With a rising demand for heat due to the deadly winter storm
across the United States, American electric power and natural gas holding
company Duke Energy was forced to implement controlled power outages for 15 to
30 minutes at intervals on Christmas Eve, December 24.

The company reported
more than 530,000 outages across North Carolina on Saturday morning although it
is unclear how many of those outages were part of the controlled blackout. Many
of the power cuts are also being believed to be caused by the tremendous winds strong
enough to break down trees and power lines.

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“Due to the extreme
cold temperatures and subsequent demand for power around much of the nation,
electricity supplies are very tight,” Duke Energy said in a press release,
adding, “The Company is implementing load shedding steps that include
interruptions in service. This is necessary to extend available power
generation and help maintain operations until additional power is available.
These outages are temporary and rotated among customers and will continue until
additional electricity is available and normal operation of the power grid

As the news of the company’s decision started spreading, it
received a ton of backlash on social media with many pointing out that they
should have anticipated the shortage in view of the current weather condition.

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Many others expressed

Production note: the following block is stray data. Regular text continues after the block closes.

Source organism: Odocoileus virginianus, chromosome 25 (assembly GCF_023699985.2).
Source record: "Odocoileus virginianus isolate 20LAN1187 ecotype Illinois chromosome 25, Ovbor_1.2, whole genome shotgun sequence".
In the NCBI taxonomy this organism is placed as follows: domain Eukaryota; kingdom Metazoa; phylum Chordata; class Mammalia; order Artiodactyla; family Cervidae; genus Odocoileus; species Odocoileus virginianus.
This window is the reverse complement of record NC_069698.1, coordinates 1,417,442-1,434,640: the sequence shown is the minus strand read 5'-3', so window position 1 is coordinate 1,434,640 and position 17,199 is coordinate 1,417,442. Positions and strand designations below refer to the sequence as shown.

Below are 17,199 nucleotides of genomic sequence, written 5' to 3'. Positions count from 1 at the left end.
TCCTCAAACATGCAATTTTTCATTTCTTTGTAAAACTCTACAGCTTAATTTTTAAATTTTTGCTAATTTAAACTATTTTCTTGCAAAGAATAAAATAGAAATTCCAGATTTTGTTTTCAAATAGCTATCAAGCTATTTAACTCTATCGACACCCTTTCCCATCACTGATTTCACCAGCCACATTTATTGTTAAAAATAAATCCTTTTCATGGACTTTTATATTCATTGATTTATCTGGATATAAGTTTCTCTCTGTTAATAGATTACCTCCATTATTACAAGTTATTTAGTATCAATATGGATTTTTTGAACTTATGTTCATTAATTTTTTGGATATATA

their dissatisfaction over such a step, with one person tweeting, “You did
what? It’s 9 degrees outside and Christmas Eve. I pay my bill. This is

Another person wrote, “18 degrees this morning and the woke idiots
at Duke Energy are running “rolling blackouts” to conserve
electricity. Thank God for a fossil fueled generator and wood burning fireplace!”

“This shouldn’t be allowed. You’re leaving families
freezing. I bet the CEOs power never gets cut in these ‘energy grid saving
outages,” a third person wrote.

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Check out some of the tweets here:

Following the backlash, Governor of North Carolina,
Roy Cooper tweeted that he had contacted Duke Energy to come to a solution to
this crisis. “This morning I spoke with Duke Energy CEO Lynn Good to offer assistance and express urgency about
the need to restore power quickly in this extreme cold while keeping customers
accurately informed. Grateful for the workers braving the wind and cold to get
the power back on. – RC,” he wrote.